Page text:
• Image Processing processes (e.g., image denoising, image deblurring, image segmentation, image reconstruction, depth estimation, 3D surface restoration)
  • Image Processing applications
  • Evolutionary and Nature-Inspired Algorithms (evolutionary programming, genetic algorithms)
  • Neural Networks, Machine Learning, Deep Learning and Data Mining
  • Swarm Intelligence and Swarm Robotics
  • Bio-informatics and bio-engineering
  • Natural Computing, Soft Computing and Evolutionary Computing
  • Artificial Intelligence Applications
  • Interplay among some of the previous areas.

Machine Learning and Data Assimilation for Dynamical Systems – MLDADS

Contact: Rossella Arcucci, Imperial College London, United Kingdom, email
Description: The object of the theory of dynamical systems addresses the qualitative behaviour of dynamical systems as understood from models. Moreover, models are often not perfect and can be improved using data using tools from the field of Data Assimilation. Additionally, the field of Machine Learning is concerned with algorithms designed to accomplish certain tasks whose performance improve with the input of more data. The intersection of the fields of dynamical systems, data assimilation and machine learning is still largely unexplored. The goal of this workshop is to bring together researchers from these fields to fill the gap between these theories.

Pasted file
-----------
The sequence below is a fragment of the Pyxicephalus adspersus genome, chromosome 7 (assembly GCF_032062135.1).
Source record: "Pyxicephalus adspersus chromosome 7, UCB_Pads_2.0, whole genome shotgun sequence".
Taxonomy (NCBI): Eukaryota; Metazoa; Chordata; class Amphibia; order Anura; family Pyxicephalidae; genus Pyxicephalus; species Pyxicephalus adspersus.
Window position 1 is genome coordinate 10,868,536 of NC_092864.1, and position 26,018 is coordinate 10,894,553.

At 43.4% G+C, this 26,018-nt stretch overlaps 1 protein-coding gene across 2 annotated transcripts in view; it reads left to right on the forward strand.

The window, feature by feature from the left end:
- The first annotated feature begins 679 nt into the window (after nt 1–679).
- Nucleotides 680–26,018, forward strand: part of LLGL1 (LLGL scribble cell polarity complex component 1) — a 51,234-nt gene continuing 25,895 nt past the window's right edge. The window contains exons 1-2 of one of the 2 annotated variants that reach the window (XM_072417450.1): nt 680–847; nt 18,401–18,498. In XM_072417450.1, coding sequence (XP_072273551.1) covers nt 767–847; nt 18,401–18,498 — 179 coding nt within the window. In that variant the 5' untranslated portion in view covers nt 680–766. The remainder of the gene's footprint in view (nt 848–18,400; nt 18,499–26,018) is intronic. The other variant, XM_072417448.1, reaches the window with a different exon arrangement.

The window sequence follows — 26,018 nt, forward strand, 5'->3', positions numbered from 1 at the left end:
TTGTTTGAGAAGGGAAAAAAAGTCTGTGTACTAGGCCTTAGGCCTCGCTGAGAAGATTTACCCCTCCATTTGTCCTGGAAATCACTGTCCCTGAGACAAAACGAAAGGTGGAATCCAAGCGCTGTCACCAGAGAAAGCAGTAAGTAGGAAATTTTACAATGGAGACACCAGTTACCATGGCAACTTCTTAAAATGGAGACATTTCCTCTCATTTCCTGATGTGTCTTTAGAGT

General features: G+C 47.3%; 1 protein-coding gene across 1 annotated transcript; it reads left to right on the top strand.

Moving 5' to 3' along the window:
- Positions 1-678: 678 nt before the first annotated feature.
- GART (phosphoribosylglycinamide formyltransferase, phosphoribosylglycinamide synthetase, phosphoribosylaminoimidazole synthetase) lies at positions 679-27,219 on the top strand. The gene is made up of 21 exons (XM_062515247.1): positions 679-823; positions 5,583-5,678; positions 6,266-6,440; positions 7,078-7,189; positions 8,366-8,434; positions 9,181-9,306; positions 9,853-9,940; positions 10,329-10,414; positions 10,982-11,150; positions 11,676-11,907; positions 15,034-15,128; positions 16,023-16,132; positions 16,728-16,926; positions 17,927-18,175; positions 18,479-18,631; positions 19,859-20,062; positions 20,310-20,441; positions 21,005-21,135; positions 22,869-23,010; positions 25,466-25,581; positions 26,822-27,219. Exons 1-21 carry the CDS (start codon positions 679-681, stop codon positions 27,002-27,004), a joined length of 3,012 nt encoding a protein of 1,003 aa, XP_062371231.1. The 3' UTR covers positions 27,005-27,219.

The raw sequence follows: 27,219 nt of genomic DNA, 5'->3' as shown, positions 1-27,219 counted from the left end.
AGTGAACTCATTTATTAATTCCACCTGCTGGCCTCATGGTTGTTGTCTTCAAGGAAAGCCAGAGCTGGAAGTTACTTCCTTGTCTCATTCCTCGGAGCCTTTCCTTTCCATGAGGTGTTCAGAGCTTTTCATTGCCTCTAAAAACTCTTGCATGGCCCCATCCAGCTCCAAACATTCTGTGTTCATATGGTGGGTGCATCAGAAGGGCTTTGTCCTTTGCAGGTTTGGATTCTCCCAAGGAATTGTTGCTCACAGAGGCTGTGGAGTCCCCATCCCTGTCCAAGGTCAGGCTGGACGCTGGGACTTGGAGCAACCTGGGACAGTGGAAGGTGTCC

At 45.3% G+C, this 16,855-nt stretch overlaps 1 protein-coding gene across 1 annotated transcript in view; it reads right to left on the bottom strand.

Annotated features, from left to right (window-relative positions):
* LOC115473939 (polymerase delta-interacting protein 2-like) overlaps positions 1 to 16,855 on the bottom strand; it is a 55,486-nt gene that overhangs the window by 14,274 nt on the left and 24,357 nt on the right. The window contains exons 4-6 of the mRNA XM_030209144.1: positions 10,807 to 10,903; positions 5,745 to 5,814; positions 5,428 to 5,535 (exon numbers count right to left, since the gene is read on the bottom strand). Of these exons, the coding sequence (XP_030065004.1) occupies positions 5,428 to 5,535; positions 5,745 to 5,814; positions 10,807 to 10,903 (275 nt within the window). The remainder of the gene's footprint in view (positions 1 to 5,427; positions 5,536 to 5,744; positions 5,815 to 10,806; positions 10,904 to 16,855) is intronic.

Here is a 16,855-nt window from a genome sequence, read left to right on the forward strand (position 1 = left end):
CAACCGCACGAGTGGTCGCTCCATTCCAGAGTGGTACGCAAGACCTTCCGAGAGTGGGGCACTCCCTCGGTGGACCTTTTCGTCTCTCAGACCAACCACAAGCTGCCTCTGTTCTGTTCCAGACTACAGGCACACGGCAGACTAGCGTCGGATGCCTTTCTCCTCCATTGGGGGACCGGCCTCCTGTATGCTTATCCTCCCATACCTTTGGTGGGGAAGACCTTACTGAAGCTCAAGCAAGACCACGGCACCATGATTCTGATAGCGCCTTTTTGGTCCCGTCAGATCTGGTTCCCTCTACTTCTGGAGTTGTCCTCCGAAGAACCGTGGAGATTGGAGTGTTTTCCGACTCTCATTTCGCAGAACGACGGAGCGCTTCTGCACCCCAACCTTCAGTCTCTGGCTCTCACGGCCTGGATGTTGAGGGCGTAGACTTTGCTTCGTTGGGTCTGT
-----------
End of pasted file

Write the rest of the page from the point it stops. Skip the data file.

This is the fifth edition of the MLDADS workshop which goal is bring together contributions from the ML, DA and DS fields to fill the gap between these theories in the following directions:
1) Machine Learning for Data Assimilation: how to assist or replace the traditional methods in making forecasts, without the unrealistic assumption (particularly linearity, normality and zero error covariance) of the conventional methods.
2) Machine Learning for Dynamical Systems: how to analyze dynamical systems on the basis of observed data rather than attempt to study them analytically.
3) Data Assimilation for Machine Learning and/or Dynamical Systems: how well does the model under consideration (Machine Learning model and/or Dynamical System) represent the physical phenomena.
4) Data Assimilation and Machine Learning for Dynamical Systems: how can tools from the interaction between the theories of Data Assimilation and Machine Learning be used to improve the accuracy of the prediction of dynamical systems.

MeshFree Methods and Radial Basis Functions in Computational Sciences – MESHFREE

Contact: Vaclav Skala, University of West Bohemia, Czechia, email
Description: Meshfree methods are a hot topic in computational sciences and numerical mathematics.
Standard computational methods used across many application fields require tessellation in 2D or 3D using triangular or tetrahedral meshes. Tessellation itself is computationally expensive especially in higher dimensions and the result of that computation is again discrete, and physical phenomena are not smoothly interpolated.